I’ve had many conversations with friends following the general theme of “What did people do before the Internet?” How did people get around, how did they read the news, how did they get mail, how did they talk to their friends, how did they check their bank balance, how did they amuse themselves? There’s no denying that the internet, and particularly smart phones, are extremely useful. I don’t need to tell you why. You know.
However, I just watched a viral Youtube video which made me question the validity of my awe at the way people lived before the internet. Honestly, I assumed that their lives were more complicated and less fun. But if I really think about it, they were more earnest.
People would have taken in the world around them. They would have studied the people sitting in front of them on the train, caught a glimpse of a stranger’s eyes. They would have sent hand-written letters instead of hasty, abbreviated texts. They would have talked to someone they liked, instead of adding them on Facebook. They would have had less pictures, but probably more memories. Less conveniences, but more opportunities to meet people and see things. They would have known each other more intimately, rather than knowing how many likes someone gets. There would have been party invitations, real, physical pieces of paper. Probably less bitching, because we’re all braver on the internet than in real life. More books would have been read, and grammar and literacy wouldn’t have gone down the toilet hole. Wouldn’t it be more fulfilling to look down at your body, with scars and freckles and wrinkles, and know that you actually lived your life in the moment, rather than scrolling through your “conversations” with people and looking at the “lol’s” (which you wrote with no intention of laughing out loud) you shared with them?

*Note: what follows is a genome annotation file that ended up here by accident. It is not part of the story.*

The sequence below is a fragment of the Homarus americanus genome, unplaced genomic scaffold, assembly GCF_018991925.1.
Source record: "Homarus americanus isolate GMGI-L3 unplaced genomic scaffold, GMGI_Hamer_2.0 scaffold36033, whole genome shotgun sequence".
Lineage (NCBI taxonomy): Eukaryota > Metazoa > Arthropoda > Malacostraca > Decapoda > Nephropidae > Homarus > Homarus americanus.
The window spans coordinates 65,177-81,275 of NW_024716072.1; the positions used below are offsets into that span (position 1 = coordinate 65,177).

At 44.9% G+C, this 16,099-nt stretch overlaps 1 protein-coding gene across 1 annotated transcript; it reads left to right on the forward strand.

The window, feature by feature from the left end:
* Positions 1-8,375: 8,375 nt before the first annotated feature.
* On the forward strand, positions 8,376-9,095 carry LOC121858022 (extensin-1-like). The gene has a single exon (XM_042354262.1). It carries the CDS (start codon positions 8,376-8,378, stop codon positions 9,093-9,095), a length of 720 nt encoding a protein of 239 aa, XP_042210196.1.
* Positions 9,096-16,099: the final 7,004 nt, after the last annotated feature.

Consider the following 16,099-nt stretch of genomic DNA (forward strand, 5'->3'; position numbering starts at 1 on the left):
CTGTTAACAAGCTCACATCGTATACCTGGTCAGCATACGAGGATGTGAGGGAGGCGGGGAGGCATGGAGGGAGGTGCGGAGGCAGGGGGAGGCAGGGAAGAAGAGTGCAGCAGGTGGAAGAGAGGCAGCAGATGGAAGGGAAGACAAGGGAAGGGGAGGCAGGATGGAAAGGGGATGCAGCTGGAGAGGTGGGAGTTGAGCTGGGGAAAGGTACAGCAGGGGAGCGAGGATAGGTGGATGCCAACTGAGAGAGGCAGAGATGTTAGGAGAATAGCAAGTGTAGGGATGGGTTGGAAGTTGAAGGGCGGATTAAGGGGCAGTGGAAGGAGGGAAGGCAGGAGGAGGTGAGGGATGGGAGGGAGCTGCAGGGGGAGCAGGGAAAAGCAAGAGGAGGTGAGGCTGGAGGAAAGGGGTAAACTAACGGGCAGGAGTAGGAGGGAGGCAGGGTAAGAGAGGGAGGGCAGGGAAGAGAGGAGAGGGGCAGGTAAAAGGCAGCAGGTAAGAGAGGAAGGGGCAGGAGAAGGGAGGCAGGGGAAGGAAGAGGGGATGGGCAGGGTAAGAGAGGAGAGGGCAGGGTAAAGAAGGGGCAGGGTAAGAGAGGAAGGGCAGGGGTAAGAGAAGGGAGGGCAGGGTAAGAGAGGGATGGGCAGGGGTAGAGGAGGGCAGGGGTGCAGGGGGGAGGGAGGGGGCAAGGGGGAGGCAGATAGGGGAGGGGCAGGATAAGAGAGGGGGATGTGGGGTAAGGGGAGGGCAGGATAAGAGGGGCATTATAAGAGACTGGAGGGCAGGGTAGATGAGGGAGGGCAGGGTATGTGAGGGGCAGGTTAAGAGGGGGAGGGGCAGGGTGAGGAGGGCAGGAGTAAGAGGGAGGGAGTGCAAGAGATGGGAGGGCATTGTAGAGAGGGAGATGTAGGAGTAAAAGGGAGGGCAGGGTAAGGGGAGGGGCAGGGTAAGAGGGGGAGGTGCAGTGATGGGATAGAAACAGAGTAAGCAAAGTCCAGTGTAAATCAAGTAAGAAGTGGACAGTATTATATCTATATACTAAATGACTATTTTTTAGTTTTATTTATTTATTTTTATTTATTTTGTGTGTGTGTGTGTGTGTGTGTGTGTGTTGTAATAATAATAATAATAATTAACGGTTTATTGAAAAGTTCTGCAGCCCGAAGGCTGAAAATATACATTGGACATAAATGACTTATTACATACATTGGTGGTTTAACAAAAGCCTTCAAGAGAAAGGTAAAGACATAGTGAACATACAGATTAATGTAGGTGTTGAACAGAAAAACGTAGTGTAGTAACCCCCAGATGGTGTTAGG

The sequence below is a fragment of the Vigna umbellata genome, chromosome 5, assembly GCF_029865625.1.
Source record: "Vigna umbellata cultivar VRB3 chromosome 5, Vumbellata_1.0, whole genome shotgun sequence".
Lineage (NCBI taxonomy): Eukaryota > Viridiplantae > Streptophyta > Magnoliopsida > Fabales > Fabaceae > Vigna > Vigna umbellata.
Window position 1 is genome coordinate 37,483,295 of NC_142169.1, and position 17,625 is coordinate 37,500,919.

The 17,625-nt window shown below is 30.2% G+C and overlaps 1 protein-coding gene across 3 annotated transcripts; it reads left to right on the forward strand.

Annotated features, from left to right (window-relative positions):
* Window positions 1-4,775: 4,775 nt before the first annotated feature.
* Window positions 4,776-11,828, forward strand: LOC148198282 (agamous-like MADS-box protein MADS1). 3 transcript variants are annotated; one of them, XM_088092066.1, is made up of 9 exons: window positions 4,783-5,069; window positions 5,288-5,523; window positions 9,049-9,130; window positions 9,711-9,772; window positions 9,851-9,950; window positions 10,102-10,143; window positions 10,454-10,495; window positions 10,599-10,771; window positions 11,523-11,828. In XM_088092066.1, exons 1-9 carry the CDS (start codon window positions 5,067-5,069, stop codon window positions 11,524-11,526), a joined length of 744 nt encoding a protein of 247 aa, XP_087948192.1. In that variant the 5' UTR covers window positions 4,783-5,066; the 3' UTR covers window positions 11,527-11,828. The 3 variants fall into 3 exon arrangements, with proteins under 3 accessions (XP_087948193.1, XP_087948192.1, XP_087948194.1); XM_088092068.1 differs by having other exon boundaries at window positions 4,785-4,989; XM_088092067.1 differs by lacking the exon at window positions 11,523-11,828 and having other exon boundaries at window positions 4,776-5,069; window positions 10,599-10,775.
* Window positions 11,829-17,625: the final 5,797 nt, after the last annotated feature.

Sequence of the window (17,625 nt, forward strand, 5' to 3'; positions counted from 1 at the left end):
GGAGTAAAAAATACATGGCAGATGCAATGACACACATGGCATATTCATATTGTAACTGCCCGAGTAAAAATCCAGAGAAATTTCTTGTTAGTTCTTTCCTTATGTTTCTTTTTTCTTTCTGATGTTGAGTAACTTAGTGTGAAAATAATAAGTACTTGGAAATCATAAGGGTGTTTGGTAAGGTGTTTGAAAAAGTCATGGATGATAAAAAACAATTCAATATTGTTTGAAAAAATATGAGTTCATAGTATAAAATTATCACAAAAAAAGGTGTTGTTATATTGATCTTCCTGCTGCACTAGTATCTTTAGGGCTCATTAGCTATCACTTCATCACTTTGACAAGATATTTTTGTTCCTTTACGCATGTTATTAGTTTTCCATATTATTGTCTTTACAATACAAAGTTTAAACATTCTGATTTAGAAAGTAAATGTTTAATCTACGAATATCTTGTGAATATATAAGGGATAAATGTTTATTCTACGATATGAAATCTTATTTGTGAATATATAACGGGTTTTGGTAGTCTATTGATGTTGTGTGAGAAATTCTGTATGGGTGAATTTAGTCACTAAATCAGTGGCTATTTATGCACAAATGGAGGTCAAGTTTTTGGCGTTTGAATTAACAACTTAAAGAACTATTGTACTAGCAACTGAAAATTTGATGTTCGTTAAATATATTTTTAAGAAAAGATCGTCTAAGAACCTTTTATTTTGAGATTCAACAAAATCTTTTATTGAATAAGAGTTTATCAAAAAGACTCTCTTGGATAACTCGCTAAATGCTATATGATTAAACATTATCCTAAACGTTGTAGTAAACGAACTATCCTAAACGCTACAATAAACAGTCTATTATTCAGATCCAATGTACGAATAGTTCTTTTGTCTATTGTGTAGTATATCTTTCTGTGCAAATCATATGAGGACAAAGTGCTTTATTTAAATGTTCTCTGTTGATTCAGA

I’m a culprit of the modern life-stealer. I’m as bad as everyone with their heads bent over a phone. But I want to change, and I will.
I’ll read a book on the tram instead of scrolling mindlessly. I’ll call my friends instead of texting them (or write letters). I already use disposable cameras, which are one hundred times more satisfying to use than a digital camera. I have a little anecdote I must go on a tangent with. Until recently, I had an external hard drive with everything on it; my music, my documents, and most importantly, my photos. I dropped it one night, and it stopped working. Everything was wiped. I was devastated. But luckily, since my teens I have been using disposable cameras and placing the photos in a photo album (yes, an actual book of photos). So, while I lost hundreds of photos, I still had the physical ones which can never be lost in that way. And looking through that photo album is so much more special than clicking through infinite photos on my laptop. Every photo is precious on an analogue camera, and therefore the memories are more special. So buy a film camera and use it! Tangent over.
I’m going to live in the moment and appreciate everything before my eyes turn into iPhone-shaped rectangles.